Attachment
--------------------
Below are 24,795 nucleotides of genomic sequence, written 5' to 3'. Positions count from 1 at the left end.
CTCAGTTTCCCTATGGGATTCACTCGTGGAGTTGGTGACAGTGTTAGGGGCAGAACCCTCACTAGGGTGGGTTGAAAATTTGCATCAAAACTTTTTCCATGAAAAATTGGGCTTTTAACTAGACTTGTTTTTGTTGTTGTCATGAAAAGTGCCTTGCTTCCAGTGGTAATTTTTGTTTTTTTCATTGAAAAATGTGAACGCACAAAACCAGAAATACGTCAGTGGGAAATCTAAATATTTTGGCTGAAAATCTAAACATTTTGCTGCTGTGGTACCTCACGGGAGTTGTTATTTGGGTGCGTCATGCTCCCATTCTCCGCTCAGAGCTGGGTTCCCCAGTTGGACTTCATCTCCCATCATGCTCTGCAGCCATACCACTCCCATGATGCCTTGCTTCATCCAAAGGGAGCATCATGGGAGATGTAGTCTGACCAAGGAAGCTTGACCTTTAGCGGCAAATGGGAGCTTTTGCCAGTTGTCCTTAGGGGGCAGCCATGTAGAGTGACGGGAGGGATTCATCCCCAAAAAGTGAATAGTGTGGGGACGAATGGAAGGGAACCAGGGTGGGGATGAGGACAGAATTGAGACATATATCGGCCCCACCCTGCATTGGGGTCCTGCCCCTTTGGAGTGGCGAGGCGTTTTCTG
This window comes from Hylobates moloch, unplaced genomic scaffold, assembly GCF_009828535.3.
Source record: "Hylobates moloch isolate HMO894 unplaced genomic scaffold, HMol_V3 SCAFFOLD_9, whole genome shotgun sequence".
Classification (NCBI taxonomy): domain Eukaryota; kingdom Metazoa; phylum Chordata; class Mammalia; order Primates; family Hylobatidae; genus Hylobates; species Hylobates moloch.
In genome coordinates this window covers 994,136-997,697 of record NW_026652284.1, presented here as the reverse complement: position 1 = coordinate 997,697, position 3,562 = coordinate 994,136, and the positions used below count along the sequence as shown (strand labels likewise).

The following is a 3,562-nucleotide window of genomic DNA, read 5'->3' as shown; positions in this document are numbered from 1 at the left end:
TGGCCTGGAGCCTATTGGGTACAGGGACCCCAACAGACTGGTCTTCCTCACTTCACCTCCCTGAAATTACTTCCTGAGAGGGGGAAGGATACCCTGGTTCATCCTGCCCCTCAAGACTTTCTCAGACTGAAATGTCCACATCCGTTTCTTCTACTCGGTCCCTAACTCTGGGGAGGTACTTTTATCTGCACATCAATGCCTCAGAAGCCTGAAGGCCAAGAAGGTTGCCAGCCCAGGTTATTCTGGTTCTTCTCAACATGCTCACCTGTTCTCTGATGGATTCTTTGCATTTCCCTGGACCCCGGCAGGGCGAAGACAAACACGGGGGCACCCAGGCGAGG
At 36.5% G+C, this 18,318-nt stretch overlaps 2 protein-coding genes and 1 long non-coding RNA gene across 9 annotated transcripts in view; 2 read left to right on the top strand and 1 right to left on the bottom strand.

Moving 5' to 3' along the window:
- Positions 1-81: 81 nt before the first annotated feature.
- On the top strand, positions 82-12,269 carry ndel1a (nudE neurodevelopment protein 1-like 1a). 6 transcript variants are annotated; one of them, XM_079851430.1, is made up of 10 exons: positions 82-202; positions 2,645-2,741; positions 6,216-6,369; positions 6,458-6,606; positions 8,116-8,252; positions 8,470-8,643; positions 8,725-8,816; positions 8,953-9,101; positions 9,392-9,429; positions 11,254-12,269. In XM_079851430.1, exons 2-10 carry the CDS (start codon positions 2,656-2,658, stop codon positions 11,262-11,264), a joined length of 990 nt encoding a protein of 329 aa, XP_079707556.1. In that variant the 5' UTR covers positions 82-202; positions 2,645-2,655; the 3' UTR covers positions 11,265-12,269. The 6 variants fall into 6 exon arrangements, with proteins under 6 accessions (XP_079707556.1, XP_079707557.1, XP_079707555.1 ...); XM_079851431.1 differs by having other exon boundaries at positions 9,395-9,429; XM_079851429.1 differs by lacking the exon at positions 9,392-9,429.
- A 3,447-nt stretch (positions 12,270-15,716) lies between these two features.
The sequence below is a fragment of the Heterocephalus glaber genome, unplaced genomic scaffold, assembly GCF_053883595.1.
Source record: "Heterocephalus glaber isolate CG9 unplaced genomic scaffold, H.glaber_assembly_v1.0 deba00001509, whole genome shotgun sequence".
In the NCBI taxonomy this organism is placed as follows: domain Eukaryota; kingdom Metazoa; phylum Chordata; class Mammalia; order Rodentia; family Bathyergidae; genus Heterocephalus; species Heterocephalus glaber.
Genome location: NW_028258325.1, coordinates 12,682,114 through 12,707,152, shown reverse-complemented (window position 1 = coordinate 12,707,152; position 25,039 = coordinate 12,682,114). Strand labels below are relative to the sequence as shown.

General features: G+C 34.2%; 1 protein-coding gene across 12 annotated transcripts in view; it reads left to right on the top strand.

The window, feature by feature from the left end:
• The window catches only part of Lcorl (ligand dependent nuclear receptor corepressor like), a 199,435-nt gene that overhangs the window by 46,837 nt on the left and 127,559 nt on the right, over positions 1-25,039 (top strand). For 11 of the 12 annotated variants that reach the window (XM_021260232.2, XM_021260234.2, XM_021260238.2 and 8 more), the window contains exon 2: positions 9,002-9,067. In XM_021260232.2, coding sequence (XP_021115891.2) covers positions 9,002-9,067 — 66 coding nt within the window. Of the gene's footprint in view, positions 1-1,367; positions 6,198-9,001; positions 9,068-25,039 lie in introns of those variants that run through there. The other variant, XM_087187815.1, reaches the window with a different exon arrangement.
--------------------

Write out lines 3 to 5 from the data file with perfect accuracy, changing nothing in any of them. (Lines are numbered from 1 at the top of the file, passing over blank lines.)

This window comes from Hylobates moloch, unplaced genomic scaffold, assembly GCF_009828535.3.
Source record: "Hylobates moloch isolate HMO894 unplaced genomic scaffold, HMol_V3 SCAFFOLD_9, whole genome shotgun sequence".
Classification (NCBI taxonomy): domain Eukaryota; kingdom Metazoa; phylum Chordata; class Mammalia; order Primates; family Hylobatidae; genus Hylobates; species Hylobates moloch.